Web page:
Unaware of the fate suffered by his little brother, on instruction from his father, Matthew Bullock fled Norlina, driving north and in hopes finding safety and security on Canadian soil. Matthew drove directly to Canada, stopping only to sleep, eat and use the bathroom.
Matthew only knew Canada as the country famed for being the Promised Land of freedom to which many of his black ancestors escaped slavery by way of the Underground Railroad. Thus, one can only imagine the immensity of the shock, fear, pain and humiliation he suffered when he finally arrived at the Canadian border: He was denied entry into Canada due to the aforementioned Order in Council that was passed by former Prime Minister Laurier.
Not to be easily deterred and feeling that his life remained in peril in the U.S., Matthew decided to take drastic measures to secure entry into Canada. After spending hours observing Lake Erie's flow of ice and water, at a spot just south of the rushing chute of Niagara Falls, Matthew ventured out, literally hopping, skipping and jumping from one ice-patch to the next until he arrived on Canadian soil; tired, cold and wet, but in Canada.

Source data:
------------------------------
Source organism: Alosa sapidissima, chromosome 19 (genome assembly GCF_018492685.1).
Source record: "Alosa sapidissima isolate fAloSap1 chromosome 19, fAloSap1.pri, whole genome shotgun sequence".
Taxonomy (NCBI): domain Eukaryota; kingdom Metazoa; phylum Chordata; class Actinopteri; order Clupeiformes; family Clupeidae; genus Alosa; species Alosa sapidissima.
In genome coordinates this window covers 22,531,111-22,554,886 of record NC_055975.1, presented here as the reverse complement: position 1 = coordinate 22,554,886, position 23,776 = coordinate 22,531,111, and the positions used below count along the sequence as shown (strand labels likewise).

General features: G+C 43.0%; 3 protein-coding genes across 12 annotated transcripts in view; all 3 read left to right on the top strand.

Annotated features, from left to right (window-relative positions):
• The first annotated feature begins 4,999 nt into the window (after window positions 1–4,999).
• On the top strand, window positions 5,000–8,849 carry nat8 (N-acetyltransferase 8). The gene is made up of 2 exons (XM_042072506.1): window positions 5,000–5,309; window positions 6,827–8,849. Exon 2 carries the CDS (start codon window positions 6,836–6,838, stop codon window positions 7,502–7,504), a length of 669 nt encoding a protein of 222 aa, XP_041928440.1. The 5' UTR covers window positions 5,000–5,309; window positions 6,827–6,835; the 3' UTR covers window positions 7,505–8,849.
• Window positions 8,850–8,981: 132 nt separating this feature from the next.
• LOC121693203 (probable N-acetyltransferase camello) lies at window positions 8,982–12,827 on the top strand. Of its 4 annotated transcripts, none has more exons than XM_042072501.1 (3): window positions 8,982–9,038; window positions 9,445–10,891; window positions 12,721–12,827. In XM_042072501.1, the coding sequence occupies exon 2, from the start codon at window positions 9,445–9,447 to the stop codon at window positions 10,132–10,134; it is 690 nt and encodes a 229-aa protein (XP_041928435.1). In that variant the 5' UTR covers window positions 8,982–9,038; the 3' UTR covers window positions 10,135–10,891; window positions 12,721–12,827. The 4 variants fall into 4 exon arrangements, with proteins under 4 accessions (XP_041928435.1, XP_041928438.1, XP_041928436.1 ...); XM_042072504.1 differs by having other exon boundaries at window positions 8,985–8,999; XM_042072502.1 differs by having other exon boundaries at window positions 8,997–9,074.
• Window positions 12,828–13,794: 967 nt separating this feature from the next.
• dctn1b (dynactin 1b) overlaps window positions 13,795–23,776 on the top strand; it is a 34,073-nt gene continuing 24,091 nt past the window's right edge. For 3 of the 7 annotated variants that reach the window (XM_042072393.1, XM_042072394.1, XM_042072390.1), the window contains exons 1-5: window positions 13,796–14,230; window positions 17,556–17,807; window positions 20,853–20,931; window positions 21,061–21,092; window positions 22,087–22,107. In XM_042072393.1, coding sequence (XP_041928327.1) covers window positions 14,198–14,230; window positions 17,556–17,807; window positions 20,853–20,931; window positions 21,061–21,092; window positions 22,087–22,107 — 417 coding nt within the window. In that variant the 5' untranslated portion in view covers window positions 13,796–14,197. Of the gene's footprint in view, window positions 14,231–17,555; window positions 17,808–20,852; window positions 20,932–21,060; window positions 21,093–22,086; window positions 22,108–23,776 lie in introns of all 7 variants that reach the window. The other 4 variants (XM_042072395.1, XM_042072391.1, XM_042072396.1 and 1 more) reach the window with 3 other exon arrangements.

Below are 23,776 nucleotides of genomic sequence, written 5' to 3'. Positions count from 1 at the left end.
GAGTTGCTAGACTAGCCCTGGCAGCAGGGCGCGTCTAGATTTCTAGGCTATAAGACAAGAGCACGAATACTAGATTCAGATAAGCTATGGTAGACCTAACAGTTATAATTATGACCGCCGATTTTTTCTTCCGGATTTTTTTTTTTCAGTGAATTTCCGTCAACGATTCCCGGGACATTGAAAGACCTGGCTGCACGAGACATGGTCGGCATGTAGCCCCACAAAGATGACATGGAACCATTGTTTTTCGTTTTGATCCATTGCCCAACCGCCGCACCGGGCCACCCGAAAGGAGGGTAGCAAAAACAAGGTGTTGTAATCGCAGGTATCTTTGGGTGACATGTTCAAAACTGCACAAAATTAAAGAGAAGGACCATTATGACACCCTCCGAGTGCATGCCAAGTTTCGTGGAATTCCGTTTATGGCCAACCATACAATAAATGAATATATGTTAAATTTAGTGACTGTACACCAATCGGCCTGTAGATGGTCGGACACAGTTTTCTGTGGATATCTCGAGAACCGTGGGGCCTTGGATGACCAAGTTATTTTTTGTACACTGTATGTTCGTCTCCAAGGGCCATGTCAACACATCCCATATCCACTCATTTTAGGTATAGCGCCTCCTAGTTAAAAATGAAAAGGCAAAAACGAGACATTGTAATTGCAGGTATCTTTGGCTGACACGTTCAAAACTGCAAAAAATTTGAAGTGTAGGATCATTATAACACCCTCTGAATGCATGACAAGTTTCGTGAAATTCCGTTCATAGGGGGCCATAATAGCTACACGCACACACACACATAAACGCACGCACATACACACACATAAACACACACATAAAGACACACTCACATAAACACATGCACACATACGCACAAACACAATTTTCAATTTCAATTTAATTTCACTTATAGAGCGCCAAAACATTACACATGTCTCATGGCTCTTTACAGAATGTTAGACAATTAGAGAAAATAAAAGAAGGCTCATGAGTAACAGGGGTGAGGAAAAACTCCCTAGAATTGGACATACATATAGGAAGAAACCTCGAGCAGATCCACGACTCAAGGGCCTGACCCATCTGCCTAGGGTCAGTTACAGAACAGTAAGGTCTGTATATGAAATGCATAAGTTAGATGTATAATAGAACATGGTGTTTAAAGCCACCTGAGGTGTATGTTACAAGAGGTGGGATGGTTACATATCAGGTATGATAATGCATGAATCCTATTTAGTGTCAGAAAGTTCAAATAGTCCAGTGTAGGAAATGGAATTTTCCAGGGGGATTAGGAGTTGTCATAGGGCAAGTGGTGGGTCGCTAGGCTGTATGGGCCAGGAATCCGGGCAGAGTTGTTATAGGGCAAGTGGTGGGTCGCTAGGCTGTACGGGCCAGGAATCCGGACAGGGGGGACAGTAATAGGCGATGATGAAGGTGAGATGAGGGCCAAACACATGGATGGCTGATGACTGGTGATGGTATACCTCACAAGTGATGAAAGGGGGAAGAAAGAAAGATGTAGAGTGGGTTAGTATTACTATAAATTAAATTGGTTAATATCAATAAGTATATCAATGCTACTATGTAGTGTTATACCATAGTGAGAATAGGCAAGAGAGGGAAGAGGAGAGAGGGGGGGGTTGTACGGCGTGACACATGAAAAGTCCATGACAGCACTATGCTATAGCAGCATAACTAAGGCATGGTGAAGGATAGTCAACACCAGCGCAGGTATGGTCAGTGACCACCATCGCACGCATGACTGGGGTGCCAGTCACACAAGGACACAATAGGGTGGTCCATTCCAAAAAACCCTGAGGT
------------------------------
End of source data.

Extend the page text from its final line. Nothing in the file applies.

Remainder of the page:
Matthew quickly continued his trek north, heading for Hamilton, Ontario where he knew there was a small community of blacks made up of the descendants of fellow African-Americans who had escaped U.S. slavery just a few decades before. When he arrived in Hamilton, Matthew was quickly able to settle into the black community there, adopting a new name and gaining employment as a skilled construction worker.
Not long after his arrival, however, while out one day in early January 1922, Matthew was approached by the police who demanded that he prove that he was not a vagrant. Unable to furnish satisfactory papers because of his illegal status, Matthew was charged with vagrancy and entering Canada illegally.